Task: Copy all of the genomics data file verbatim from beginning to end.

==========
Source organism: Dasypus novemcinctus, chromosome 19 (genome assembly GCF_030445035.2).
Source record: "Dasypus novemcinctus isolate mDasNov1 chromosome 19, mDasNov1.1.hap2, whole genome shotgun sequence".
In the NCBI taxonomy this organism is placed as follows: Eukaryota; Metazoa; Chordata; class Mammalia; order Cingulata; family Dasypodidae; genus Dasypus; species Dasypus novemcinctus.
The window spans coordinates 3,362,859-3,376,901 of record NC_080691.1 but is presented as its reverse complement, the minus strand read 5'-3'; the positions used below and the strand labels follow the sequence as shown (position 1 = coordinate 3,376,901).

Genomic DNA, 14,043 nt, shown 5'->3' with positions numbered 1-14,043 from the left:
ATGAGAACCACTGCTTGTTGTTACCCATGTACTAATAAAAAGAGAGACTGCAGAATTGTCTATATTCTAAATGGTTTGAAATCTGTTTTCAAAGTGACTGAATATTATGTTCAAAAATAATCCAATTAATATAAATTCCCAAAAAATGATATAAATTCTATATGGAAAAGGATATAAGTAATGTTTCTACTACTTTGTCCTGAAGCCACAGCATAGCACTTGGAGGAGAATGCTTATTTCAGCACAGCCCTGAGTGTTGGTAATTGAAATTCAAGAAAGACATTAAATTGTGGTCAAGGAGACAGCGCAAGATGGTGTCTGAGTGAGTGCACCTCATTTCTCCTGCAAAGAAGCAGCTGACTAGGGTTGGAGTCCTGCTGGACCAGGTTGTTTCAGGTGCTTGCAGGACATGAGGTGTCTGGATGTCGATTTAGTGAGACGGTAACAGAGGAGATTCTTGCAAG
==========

Source organism: Dasypus novemcinctus, chromosome 19 (genome assembly GCF_030445035.2).
Source record: "Dasypus novemcinctus isolate mDasNov1 chromosome 19, mDasNov1.1.hap2, whole genome shotgun sequence".
In the NCBI taxonomy this organism is placed as follows: Eukaryota; Metazoa; Chordata; class Mammalia; order Cingulata; family Dasypodidae; genus Dasypus; species Dasypus novemcinctus.
The window spans coordinates 3,362,859-3,376,901 of record NC_080691.1 but is presented as its reverse complement, the minus strand read 5'-3'; the positions used below and the strand labels follow the sequence as shown (position 1 = coordinate 3,376,901).

Genomic DNA, 14,043 nt, shown 5'->3' with positions numbered 1-14,043 from the left:
ATGAGAACCACTGCTTGTTGTTACCCATGTACTAATAAAAAGAGAGACTGCAGAATTGTCTATATTCTAAATGGTTTGAAATCTGTTTTCAAAGTGACTGAATATTATGTTCAAAAATAATCCAATTAATATAAATTCCCAAAAAATGATATAAATTCTATATGGAAAAGGATATAAGTAATGTTTCTACTACTTTGTCCTGAAGCCACAGCATAGCACTTGGAGGAGAATGCTTATTTCAGCACAGCCCTGAGTGTTGGTAATTGAAATTCAAGAAAGACATTAAATTGTGGTCAAGGAGACAGCGCAAGATGGTGTCTGAGTGAGTGCACCTCATTTCTCCTGCAAAGAAGCAGCTGACTAGGGTTGGAGTCCTGCTGGACCAGGTTGTTTCAGGTGCTTGCAGGACATGAGGTGTCTGGATGTCGATTTAGTGAGACGGTAACAGAGGAGATTCTTGCAAG